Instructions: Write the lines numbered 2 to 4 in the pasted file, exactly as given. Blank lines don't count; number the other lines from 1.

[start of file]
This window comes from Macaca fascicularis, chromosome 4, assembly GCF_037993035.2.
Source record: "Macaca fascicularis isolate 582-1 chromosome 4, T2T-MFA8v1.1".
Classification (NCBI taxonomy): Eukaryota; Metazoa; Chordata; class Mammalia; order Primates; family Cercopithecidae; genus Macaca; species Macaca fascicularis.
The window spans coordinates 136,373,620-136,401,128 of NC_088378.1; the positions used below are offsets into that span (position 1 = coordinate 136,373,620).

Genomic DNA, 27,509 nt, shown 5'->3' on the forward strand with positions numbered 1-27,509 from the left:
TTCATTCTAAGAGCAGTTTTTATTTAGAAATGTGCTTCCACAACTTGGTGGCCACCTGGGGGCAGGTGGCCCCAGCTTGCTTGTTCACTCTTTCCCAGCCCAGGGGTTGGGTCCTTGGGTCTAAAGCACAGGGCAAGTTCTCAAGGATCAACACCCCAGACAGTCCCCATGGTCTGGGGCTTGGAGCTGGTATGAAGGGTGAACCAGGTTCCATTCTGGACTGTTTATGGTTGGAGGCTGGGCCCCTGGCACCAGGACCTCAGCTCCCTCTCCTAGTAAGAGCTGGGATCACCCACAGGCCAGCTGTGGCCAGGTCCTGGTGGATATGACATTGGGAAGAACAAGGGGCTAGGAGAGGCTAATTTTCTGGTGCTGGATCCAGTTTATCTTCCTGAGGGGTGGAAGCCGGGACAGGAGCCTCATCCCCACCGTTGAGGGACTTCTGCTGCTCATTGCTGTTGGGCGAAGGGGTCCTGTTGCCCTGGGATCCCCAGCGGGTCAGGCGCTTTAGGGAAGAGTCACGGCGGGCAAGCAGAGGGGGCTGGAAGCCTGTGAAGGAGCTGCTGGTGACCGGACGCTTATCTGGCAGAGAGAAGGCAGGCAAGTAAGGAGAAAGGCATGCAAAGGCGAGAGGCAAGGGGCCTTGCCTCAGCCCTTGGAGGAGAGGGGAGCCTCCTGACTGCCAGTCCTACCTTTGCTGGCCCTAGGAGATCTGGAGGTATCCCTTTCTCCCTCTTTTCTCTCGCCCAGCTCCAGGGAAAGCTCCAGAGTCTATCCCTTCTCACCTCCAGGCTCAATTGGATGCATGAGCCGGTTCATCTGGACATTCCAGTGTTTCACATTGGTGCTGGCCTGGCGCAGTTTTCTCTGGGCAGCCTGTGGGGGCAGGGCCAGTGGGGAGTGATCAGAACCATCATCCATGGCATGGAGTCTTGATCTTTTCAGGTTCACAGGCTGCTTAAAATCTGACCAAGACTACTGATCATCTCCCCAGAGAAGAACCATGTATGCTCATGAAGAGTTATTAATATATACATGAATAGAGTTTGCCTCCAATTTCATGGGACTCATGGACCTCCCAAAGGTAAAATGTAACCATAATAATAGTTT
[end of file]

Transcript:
Source record: "Macaca fascicularis isolate 582-1 chromosome 4, T2T-MFA8v1.1".
Classification (NCBI taxonomy): Eukaryota; Metazoa; Chordata; class Mammalia; order Primates; family Cercopithecidae; genus Macaca; species Macaca fascicularis.
The window spans coordinates 136,373,620-136,401,128 of NC_088378.1; the positions used below are offsets into that span (position 1 = coordinate 136,373,620).